• Reflections: leaf color can be influenced by reflections, more or less metallic, making them silvery, coppery or reddish. Episcia ‘Silver Skies’ is so metallic that it appears almost entirely silver.
  • Variegation: some episcias have leaves variegated with white, pink or alternating shades of both. The variegation makes these episcias particularly variable.
  • The underside of the leaves is often green, but can also be red or copper-purple.
  • Vein color: episcia leaves have veins of a color that contrasts with that of the leaf blade. Sometimes it’s just the midrib that stands out, sometimes it’s the lateral veins, and in some cultivars, the midrib and lateral veins can be of different colors, forming a plant with tricolored leaves. Margins can be silver, white, pink, pale green or neon green.
  • Leaf margins: sometimes in a contrasting color to the leaves, such as pink or almost black. For example, the cultivar ‘Gold Digger’ has almost black leaves, hemmed with a metallic pink margin.
  • Flower color: in most cultivars, flowers are usually bright red, but they can also be more orange, pink, lavender, white, cream or even yellow, although this color is rarer. Finally, flowers can be bicolored, with a slightly bluish center, petals with a colored outline or flowers with some petals standing out. The flowers of the cultivar ‘Temptation’, for example, vary between yellow, orange and red.
  • Petal shape: some cultivars have hairy or serrated petals, like the cultivar ‘Star of Bethlehem’.
As you can see, there’s something for everyone. Photo par Karl Wimmi.

Particularly Interesting Features

As cultivars multiply the various characteristics outlined above, some are particularly breathtaking. One of the most famous, E. ‘Cleopatra’, has pale green leaves, spotted with white and hemmed with a bright red stripe. Many other cultivars have evolved from this one, probably with a view to changing the color of the flowers, as their red does not match that of the leaves. The cultivar ‘Ember Lace’ solves this problem by offering pink flowers on green foliage variegated with pink.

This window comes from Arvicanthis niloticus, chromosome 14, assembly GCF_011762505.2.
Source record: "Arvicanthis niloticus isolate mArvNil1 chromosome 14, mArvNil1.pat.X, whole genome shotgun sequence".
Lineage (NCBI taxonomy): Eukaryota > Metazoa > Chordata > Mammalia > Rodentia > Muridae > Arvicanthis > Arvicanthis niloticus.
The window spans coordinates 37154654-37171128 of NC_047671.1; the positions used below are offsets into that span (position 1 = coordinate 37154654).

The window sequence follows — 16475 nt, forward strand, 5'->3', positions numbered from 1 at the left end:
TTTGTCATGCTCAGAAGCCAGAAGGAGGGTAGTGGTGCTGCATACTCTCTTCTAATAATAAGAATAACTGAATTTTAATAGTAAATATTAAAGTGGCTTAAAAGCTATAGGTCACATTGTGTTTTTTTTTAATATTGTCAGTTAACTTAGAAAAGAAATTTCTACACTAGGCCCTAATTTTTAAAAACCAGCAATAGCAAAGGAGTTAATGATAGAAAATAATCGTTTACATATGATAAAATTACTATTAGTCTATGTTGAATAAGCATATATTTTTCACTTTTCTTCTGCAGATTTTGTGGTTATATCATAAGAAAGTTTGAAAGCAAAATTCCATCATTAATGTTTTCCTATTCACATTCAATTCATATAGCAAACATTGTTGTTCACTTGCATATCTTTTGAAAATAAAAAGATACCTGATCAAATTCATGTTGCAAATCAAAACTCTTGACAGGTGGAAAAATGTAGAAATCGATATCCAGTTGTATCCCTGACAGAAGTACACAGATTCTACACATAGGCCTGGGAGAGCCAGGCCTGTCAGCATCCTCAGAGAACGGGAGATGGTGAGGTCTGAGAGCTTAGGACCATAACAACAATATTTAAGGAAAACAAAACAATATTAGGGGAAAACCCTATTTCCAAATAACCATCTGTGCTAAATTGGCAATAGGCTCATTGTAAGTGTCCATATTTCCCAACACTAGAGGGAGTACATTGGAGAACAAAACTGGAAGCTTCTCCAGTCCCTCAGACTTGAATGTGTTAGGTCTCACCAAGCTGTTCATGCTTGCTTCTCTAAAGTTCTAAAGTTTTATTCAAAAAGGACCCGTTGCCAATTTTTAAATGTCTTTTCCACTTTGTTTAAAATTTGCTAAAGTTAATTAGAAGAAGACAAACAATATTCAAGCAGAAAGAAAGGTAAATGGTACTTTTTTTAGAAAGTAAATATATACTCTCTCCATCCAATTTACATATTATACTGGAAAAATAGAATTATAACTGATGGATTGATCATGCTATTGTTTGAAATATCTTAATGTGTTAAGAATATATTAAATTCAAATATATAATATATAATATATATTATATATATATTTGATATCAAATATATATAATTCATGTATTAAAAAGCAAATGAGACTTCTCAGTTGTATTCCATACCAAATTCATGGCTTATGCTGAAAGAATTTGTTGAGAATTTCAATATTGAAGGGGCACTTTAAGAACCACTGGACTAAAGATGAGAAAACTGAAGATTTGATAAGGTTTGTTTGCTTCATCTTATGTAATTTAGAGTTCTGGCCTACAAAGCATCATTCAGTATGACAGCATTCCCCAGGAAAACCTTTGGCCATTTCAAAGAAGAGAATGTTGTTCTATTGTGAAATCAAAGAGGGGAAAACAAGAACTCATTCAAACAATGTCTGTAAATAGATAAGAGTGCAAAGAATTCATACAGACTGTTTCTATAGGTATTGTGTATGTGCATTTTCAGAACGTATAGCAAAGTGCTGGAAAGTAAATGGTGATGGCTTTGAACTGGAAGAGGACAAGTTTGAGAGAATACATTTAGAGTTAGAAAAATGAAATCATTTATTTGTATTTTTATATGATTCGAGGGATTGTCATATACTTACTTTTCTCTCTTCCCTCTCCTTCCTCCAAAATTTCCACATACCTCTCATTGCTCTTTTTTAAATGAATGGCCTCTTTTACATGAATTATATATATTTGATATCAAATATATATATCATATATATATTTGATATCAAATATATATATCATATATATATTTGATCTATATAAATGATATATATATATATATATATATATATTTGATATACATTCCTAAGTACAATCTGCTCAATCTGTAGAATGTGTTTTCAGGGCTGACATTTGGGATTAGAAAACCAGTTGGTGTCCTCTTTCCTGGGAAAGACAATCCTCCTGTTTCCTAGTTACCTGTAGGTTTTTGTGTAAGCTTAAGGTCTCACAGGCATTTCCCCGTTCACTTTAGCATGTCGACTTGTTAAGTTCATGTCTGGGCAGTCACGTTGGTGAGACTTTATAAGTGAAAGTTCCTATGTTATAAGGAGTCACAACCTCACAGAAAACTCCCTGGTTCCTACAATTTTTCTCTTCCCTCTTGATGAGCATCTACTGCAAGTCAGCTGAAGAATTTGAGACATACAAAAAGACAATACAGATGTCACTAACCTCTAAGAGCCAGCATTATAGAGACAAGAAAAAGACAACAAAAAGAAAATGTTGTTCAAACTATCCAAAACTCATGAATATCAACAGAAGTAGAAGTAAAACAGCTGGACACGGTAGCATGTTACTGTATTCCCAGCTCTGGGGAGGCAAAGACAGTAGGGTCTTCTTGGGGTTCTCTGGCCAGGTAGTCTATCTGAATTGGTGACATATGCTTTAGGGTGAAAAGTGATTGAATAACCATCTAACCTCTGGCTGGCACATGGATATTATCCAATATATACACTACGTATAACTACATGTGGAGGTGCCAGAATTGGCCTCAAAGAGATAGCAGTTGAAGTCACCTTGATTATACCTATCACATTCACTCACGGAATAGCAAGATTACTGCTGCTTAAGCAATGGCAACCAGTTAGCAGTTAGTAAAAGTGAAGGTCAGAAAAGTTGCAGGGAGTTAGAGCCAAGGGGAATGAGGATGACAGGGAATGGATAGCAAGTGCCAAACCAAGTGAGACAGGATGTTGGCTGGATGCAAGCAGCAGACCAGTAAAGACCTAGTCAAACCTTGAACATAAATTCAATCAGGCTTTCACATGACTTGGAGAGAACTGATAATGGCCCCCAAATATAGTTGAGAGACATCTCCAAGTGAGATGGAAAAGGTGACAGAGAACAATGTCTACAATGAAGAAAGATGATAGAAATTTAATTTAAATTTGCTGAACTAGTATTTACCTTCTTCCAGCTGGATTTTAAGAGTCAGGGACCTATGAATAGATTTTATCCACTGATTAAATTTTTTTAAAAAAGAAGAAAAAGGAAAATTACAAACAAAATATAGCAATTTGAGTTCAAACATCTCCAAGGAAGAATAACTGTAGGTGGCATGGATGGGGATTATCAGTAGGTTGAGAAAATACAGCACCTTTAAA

To complicate matters, two similar cultivars can look quite different. Depending on growing conditions, especially light, and the genetics of the plant itself, hues can be darker or lighter, and vein, rim or variegation colors can vary. As if to underline this characteristic of episcias, one cultivar bears the apt name of ‘Unpredictable Valley’.

Before embarking on the cultivation of particularly colorful plants, it’s worth noting that plants that aren’t green are considered more difficult to maintain than the basic species, which is already not easy. The rest of this article contains tips on how to keep episcias healthy.